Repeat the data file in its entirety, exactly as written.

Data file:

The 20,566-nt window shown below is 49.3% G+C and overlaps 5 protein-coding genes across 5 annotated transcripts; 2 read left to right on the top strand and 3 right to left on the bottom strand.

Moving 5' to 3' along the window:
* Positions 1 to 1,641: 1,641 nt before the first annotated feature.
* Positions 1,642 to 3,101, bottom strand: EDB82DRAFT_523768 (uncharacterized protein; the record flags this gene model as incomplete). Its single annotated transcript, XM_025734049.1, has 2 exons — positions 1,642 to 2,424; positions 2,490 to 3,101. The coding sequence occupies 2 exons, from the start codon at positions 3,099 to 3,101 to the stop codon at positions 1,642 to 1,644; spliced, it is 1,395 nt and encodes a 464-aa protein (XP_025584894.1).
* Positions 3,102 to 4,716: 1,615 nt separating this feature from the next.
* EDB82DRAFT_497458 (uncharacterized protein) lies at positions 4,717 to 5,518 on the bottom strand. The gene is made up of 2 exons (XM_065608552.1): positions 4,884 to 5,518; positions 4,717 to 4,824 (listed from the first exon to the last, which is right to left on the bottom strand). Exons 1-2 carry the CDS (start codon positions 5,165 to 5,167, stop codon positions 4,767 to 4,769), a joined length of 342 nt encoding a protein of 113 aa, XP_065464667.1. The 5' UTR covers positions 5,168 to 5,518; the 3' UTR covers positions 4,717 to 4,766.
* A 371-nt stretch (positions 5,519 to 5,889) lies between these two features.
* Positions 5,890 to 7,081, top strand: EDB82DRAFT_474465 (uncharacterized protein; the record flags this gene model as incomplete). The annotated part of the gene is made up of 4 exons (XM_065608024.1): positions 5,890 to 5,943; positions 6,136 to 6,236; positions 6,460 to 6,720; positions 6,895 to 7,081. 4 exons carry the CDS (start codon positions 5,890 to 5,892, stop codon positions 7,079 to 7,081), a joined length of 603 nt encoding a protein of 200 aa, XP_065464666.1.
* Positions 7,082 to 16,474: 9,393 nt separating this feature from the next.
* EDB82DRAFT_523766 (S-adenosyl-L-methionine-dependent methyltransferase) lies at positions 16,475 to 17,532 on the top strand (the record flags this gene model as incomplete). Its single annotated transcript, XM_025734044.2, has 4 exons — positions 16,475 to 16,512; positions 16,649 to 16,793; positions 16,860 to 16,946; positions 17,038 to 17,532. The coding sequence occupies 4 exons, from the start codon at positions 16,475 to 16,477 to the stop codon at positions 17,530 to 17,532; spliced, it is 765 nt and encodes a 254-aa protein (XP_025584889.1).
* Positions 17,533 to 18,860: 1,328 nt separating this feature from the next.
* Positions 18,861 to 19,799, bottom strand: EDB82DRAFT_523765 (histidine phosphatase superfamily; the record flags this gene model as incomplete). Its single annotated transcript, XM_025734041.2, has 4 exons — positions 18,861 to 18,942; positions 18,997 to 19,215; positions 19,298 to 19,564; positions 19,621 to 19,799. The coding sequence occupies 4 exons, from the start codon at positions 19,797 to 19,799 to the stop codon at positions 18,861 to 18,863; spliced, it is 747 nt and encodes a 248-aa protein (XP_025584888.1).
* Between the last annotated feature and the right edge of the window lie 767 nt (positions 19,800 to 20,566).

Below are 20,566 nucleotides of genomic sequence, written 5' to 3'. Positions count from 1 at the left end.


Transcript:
The 20,566-nt window shown below is 49.3% G+C and overlaps 5 protein-coding genes across 5 annotated transcripts; 2 read left to right on the top strand and 3 right to left on the bottom strand.

Moving 5' to 3' along the window:
* Positions 1 to 1,641: 1,641 nt before the first annotated feature.
* Positions 1,642 to 3,101, bottom strand: EDB82DRAFT_523768 (uncharacterized protein; the record flags this gene model as incomplete). Its single annotated transcript, XM_025734049.1, has 2 exons — positions 1,642 to 2,424; positions 2,490 to 3,101. The coding sequence occupies 2 exons, from the start codon at positions 3,099 to 3,101 to the stop codon at positions 1,642 to 1,644; spliced, it is 1,395 nt and encodes a 464-aa protein (XP_025584894.1).
* Positions 3,102 to 4,716: 1,615 nt separating this feature from the next.
* EDB82DRAFT_497458 (uncharacterized protein) lies at positions 4,717 to 5,518 on the bottom strand. The gene is made up of 2 exons (XM_065608552.1): positions 4,884 to 5,518; positions 4,717 to 4,824 (listed from the first exon to the last, which is right to left on the bottom strand). Exons 1-2 carry the CDS (start codon positions 5,165 to 5,167, stop codon positions 4,767 to 4,769), a joined length of 342 nt encoding a protein of 113 aa, XP_065464667.1. The 5' UTR covers positions 5,168 to 5,518; the 3' UTR covers positions 4,717 to 4,766.
* A 371-nt stretch (positions 5,519 to 5,889) lies between these two features.
* Positions 5,890 to 7,081, top strand: EDB82DRAFT_474465 (uncharacterized protein; the record flags this gene model as incomplete). The annotated part of the gene is made up of 4 exons (XM_065608024.1): positions 5,890 to 5,943; positions 6,136 to 6,236; positions 6,460 to 6,720; positions 6,895 to 7,081. 4 exons carry the CDS (start codon positions 5,890 to 5,892, stop codon positions 7,079 to 7,081), a joined length of 603 nt encoding a protein of 200 aa, XP_065464666.1.
* Positions 7,082 to 16,474: 9,393 nt separating this feature from the next.
* EDB82DRAFT_523766 (S-adenosyl-L-methionine-dependent methyltransferase) lies at positions 16,475 to 17,532 on the top strand (the record flags this gene model as incomplete). Its single annotated transcript, XM_025734044.2, has 4 exons — positions 16,475 to 16,512; positions 16,649 to 16,793; positions 16,860 to 16,946; positions 17,038 to 17,532. The coding sequence occupies 4 exons, from the start codon at positions 16,475 to 16,477 to the stop codon at positions 17,530 to 17,532; spliced, it is 765 nt and encodes a 254-aa protein (XP_025584889.1).
* Positions 17,533 to 18,860: 1,328 nt separating this feature from the next.
* Positions 18,861 to 19,799, bottom strand: EDB82DRAFT_523765 (histidine phosphatase superfamily; the record flags this gene model as incomplete). Its single annotated transcript, XM_025734041.2, has 4 exons — positions 18,861 to 18,942; positions 18,997 to 19,215; positions 19,298 to 19,564; positions 19,621 to 19,799. The coding sequence occupies 4 exons, from the start codon at positions 19,797 to 19,799 to the stop codon at positions 18,861 to 18,863; spliced, it is 747 nt and encodes a 248-aa protein (XP_025584888.1).
* Between the last annotated feature and the right edge of the window lie 767 nt (positions 19,800 to 20,566).

Below are 20,566 nucleotides of genomic sequence, written 5' to 3'. Positions count from 1 at the left end.